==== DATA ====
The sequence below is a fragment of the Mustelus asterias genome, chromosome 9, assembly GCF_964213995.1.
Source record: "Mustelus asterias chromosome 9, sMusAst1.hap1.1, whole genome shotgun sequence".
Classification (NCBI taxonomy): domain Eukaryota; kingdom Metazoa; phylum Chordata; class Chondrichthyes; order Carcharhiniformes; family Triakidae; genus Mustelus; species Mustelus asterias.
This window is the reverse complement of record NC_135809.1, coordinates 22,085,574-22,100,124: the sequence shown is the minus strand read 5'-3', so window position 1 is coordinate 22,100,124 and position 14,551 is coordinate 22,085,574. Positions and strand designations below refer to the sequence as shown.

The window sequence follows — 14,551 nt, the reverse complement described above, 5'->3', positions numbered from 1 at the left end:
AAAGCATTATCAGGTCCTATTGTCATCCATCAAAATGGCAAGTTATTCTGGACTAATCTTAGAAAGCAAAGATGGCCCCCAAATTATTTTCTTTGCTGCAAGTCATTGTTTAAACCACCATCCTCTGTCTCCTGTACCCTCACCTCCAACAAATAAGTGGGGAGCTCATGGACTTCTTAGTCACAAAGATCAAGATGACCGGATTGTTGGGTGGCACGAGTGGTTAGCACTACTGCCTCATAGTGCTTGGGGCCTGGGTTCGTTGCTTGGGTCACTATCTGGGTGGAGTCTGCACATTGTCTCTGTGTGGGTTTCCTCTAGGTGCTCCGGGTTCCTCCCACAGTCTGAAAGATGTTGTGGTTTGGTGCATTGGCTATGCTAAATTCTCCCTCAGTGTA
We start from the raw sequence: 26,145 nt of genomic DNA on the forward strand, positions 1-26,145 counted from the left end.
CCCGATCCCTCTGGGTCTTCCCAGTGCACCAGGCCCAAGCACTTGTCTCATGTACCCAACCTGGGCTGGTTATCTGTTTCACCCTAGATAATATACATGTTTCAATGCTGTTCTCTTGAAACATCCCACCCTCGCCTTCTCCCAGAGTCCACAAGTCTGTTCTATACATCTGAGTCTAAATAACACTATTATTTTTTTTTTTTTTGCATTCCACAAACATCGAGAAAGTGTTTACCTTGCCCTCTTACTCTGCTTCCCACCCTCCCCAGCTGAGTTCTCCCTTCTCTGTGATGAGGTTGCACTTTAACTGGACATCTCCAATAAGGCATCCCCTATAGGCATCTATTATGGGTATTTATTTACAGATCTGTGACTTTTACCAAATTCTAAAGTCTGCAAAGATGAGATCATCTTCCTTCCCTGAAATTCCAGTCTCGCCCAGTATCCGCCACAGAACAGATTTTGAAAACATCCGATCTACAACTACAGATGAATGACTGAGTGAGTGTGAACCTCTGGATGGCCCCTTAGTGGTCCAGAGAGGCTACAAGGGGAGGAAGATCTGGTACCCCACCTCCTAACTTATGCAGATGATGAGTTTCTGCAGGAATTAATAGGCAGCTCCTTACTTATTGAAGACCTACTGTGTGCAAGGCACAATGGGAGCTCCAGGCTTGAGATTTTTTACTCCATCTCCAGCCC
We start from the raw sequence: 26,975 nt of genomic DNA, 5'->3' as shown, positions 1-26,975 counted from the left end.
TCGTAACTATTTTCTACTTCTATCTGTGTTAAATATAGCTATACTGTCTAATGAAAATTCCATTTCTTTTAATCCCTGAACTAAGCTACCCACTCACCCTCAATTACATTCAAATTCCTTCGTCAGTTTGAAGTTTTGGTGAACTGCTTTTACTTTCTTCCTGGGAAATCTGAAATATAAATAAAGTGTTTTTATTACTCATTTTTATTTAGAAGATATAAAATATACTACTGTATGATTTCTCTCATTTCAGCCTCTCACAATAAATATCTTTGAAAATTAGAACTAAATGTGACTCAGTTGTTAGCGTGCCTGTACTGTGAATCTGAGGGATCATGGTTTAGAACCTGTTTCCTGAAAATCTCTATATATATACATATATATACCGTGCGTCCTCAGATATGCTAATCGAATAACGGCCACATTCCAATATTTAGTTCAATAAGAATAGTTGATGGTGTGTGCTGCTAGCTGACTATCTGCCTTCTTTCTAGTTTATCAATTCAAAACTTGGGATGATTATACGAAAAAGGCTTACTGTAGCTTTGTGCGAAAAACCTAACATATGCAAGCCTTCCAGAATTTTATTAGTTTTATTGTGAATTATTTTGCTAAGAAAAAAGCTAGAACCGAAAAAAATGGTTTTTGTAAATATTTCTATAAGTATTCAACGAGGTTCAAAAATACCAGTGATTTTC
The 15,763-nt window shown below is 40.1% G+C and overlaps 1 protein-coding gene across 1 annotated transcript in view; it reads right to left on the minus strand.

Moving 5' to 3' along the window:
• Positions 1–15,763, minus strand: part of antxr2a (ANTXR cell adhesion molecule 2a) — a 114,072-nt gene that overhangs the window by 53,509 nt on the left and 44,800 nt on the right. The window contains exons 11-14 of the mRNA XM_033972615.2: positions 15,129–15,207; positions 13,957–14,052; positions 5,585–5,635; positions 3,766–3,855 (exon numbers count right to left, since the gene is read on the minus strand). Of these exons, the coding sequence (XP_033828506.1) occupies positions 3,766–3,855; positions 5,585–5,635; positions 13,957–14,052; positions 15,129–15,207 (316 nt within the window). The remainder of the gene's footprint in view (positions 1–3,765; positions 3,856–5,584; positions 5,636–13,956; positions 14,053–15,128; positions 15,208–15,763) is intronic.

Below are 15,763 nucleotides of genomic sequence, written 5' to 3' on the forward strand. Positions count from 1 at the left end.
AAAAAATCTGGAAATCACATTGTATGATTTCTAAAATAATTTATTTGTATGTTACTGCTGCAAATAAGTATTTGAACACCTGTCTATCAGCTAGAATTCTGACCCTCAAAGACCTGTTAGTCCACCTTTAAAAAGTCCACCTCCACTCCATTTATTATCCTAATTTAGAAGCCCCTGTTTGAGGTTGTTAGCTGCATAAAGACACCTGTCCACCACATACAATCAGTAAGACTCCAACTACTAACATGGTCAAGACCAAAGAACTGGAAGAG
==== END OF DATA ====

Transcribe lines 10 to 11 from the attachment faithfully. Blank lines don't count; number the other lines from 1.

TCGTAACTATTTTCTACTTCTATCTGTGTTAAATATAGCTATACTGTCTAATGAAAATTCCATTTCTTTTAATCCCTGAACTAAGCTACCCACTCACCCTCAATTACATTCAAATTCCTTCGTCAGTTTGAAGTTTTGGTGAACTGCTTTTACTTTCTTCCTGGGAAATCTGAAATATAAATAAAGTGTTTTTATTACTCATTTTTATTTAGAAGATATAAAATATACTACTGTATGATTTCTCTCATTTCAGCCTCTCACAATAAATATCTTTGAAAATTAGAACTAAATGTGACTCAGTTGTTAGCGTGCCTGTACTGTGAATCTGAGGGATCATGGTTTAGAACCTGTTTCCTGAAAATCTCTATATATATACATATATATACCGTGCGTCCTCAGATATGCTAATCGAATAACGGCCACATTCCAATATTTAGTTCAATAAGAATAGTTGATGGTGTGTGCTGCTAGCTGACTATCTGCCTTCTTTCTAGTTTATCAATTCAAAACTTGGGATGATTATACGAAAAAGGCTTACTGTAGCTTTGTGCGAAAAACCTAACATATGCAAGCCTTCCAGAATTTTATTAGTTTTATTGTGAATTATTTTGCTAAGAAAAAAGCTAGAACCGAAAAAAATGGTTTTTGTAAATATTTCTATAAGTATTCAACGAGGTTCAAAAATACCAGTGATTTTC
The 15,763-nt window shown below is 40.1% G+C and overlaps 1 protein-coding gene across 1 annotated transcript in view; it reads right to left on the minus strand.